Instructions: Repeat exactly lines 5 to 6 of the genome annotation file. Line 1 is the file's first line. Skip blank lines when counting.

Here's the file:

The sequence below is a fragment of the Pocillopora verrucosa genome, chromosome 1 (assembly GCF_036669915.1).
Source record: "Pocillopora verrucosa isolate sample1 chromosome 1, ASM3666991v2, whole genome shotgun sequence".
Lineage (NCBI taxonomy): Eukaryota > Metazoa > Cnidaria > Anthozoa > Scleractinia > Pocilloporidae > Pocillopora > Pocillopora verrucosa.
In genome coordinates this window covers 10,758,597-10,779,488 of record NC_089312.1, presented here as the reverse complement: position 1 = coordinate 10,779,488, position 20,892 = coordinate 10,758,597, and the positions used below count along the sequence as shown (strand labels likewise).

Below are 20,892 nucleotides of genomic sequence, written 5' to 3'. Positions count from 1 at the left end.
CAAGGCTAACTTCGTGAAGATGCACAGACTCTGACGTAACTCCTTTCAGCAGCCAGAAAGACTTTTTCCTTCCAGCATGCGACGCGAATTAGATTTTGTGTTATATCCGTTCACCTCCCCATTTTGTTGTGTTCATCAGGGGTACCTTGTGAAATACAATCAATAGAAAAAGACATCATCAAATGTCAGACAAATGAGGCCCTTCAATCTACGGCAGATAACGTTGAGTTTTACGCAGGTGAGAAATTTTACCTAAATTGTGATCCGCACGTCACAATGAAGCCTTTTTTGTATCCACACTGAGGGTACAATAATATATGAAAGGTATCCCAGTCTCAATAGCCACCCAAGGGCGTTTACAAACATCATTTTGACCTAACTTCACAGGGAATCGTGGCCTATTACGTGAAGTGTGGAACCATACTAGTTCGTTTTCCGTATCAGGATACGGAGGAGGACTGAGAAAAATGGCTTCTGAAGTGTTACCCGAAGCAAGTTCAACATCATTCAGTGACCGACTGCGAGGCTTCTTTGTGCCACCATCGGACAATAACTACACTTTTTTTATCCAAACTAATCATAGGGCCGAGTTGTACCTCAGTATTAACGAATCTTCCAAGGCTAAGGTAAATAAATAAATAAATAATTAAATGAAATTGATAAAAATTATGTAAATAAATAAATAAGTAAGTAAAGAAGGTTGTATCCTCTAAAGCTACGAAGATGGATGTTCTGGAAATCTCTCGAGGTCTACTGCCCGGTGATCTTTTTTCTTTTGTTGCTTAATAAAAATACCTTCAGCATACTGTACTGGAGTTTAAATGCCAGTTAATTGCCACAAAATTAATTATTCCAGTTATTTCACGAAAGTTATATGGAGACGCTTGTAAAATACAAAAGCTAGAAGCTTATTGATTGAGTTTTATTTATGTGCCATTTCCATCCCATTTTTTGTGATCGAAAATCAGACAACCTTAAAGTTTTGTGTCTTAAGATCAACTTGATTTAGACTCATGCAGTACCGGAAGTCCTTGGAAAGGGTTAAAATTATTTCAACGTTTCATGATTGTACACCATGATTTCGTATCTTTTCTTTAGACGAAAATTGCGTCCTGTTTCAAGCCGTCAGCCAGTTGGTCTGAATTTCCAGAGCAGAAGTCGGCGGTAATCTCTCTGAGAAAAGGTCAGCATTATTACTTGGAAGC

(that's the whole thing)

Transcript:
Below are 20,892 nucleotides of genomic sequence, written 5' to 3'. Positions count from 1 at the left end.
CAAGGCTAACTTCGTGAAGATGCACAGACTCTGACGTAACTCCTTTCAGCAGCCAGAAAGACTTTTTCCTTCCAGCATGCGACGCGAATTAGATTTTGTGTTATATCCGTTCACCTCCCCATTTTGTTGTGTTCATCAGGGGTACCTTGTGAAATACAATCAATAGAAAAAGACATCATCAAATGTCAGACAAATGAGGCCCTTCAATCTACGGCAGATAACGTTGAGTTTTACGCAGGTGAGAAATTTTACCTAAATTGTGATCCGCACGTCACAATGAAGCCTTTTTTGTATCCACACTGAGGGTACAATAATATATGAAAGGTATCCCAGTCTCAATAGCCACCCAAGGGCGTTTACAAACATCATTTTGACCTAACTTCACAGGGAATCGTGGCCTATTACGTGAAGTGTGGAACCATACTAGTTCGTTTTCCGTATCAGGATACGGAGGAGGACTGAGAAAAATGGCTTCTGAAGTGTTACCCGAAGCAAGTTCAACATCATTCAGTGACCGACTGCGAGGCTTCTTTGTGCCACCATCGGACAATAACTACACTTTTTTTATCCAAACTAATCATAGGGCCGAGTTGTACCTCAGTATTAACGAATCTTCCAAGGCTAAGGTAAATAAATAAATAAATAATTAAATGAAATTGATAAAAATTATGTAAATAAATAAATAAGTAAGTAAAGAAGGTTGTATCCTCTAAAGCTACGAAGATGGATGTTCTGGAAATCTCTCGAGGTCTACTGCCCGGTGATCTTTTTTCTTTTGTTGCTTAATAAAAATACCTTCAGCATACTGTACTGGAGTTTAAATGCCAGTTAATTGCCACAAAATTAATTATTCCAGTTATTTCACGAAAGTTATATGGAGACGCTTGTAAAATACAAAAGCTAGAAGCTTATTGATTGAGTTTTATTTATGTGCCATTTCCATCCCATTTTTTGTGATCGAAAATCAGACAACCTTAAAGTTTTGTGTCTTAAGATCAACTTGATTTAGACTCATGCAGTACCGGAAGTCCTTGGAAAGGGTTAAAATTATTTCAACGTTTCATGATTGTACACCATGATTTCGTATCTTTTCTTTAGACGAAAATTGCGTCCTGTTTCAAGCCGTCAGCCAGTTGGTCTGAATTTCCAGAGCAGAAGTCGGCGGTAATCTCTCTGAGAAAAGGTCAGCATTATTACTTGGAAGC